An aerial tramway is a transportation system consisting of a cabin for freight or passengers suspended from a cable stretched between two stations. Used for transportation up steep inclines or over wide gorges, tramways often operate in tandem, with one cabin traveling in one direction, while a second travels in the opposite direction. A cable called a haulage rope is secured to the cabin itself, which pulls it toward the destination station.
Aerial tramways are ubiquitous in many mountainous regions, especially in those areas where skiing is available. They're not only for tourists, though; one of the critical components of the daily commute for many New Yorkers is the Roosevelt Island Tram, which transports residents of Roosevelt Island directly to Manhattan faster and cheaper than the circuitous bridge and road route through Queens. Portland, Oregon and Medellin, Columbia also operate commuter aerial tramways.
The first aerial tramways were built to move soil and ore, and became popular for mining operations in the western United States in the latter half of the 19th century. By the early 20th century, aerial tramways had become commonplace components of mining operations in mountainous regions worldwide, and became an important method of moving military supplies and equipment during the first world war.
After the first world war, aerial tramways for transporting people first appeared in Europe, especially in the mountains in Switzerland and southern Germany. Less costly to build and operate than the rail systems that had previously been relied on, these tramways were oriented toward the travel and leisure trade. The first aerial tramway in the United States was built for the tourism industry in Franconia, New Hampshire, in 1938, and they proliferated throughout the North American continent after the second world war.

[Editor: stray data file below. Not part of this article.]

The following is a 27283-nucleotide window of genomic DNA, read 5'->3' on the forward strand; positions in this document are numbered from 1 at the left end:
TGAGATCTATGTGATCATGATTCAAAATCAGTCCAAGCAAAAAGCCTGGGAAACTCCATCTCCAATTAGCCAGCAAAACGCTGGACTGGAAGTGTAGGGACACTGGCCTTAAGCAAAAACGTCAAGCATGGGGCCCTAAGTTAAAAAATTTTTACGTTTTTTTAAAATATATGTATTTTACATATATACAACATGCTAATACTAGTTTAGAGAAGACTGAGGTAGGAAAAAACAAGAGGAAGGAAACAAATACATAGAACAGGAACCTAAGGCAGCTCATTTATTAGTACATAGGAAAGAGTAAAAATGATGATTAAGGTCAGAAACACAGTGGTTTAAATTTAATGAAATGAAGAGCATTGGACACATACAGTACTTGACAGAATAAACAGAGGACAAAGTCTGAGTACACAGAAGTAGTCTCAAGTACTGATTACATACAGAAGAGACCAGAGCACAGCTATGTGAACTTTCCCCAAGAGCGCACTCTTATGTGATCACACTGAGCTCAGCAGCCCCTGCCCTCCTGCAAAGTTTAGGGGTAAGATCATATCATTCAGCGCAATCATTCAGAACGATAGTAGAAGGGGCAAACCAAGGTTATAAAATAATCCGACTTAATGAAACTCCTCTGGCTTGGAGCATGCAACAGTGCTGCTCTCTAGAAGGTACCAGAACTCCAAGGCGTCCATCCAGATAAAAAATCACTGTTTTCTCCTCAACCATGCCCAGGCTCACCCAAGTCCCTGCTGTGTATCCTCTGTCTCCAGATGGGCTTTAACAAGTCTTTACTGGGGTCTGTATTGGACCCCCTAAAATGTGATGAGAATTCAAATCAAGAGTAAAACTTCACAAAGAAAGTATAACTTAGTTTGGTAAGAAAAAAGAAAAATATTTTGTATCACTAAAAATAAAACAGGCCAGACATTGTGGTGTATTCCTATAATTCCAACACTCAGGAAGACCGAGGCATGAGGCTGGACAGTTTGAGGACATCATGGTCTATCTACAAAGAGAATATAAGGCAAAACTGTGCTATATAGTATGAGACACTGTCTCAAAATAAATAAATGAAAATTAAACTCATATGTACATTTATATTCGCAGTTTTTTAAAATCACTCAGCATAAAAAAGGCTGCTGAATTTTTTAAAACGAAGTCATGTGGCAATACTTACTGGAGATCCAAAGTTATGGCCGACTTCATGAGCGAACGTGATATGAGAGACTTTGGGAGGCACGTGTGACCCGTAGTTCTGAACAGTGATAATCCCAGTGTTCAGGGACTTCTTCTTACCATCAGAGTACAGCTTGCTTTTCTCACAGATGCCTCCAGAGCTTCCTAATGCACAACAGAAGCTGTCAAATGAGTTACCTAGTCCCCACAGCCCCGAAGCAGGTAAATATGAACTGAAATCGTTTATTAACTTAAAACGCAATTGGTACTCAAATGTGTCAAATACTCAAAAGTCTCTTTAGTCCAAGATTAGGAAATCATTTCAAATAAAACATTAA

The cables from which tram cabins are suspended are stationery; that is, they're stretched between two locations and don't move. Longer aerial tramways may employ towers along the route to help support the cable. Each set of cables for a tram cabin is called a ropeway, and most aerial tramways build two inter-connected ropeways to accommodate two cabins, one on each ropeway. The cabins are linked by their haulage ropes, so that the weight of the cabin traveling downhill helps pull the other cabin uphill.
Tram cabins have an overhead assembly called a carriage, which contains two or more wheels that ride along the ropeway. The haulage rope is generally secured by means of a clamp to the carriage, and the cabin is pulled uphill by an electric motor in the station. The cabins themselves are built to meet the needs of the system; many cabins are relatively small, holding fewer than 25 people. There are systems with significantly larger cabins, though. A French aerial tramway over the Ponturin gorge employs double-decker tram cabins built for 200 passengers.
In most tourist spots that have one, an aerial tramway itself becomes an attraction in and of itself. Thus, an aerial tramway is a very safe mode of transportation; relatively few accidents have been reported worldwide, though when they do occur, they tend to be very dramatic in nature. Nearly all places worldwide where an aerial tramway might be built have extensive safety regulations in place.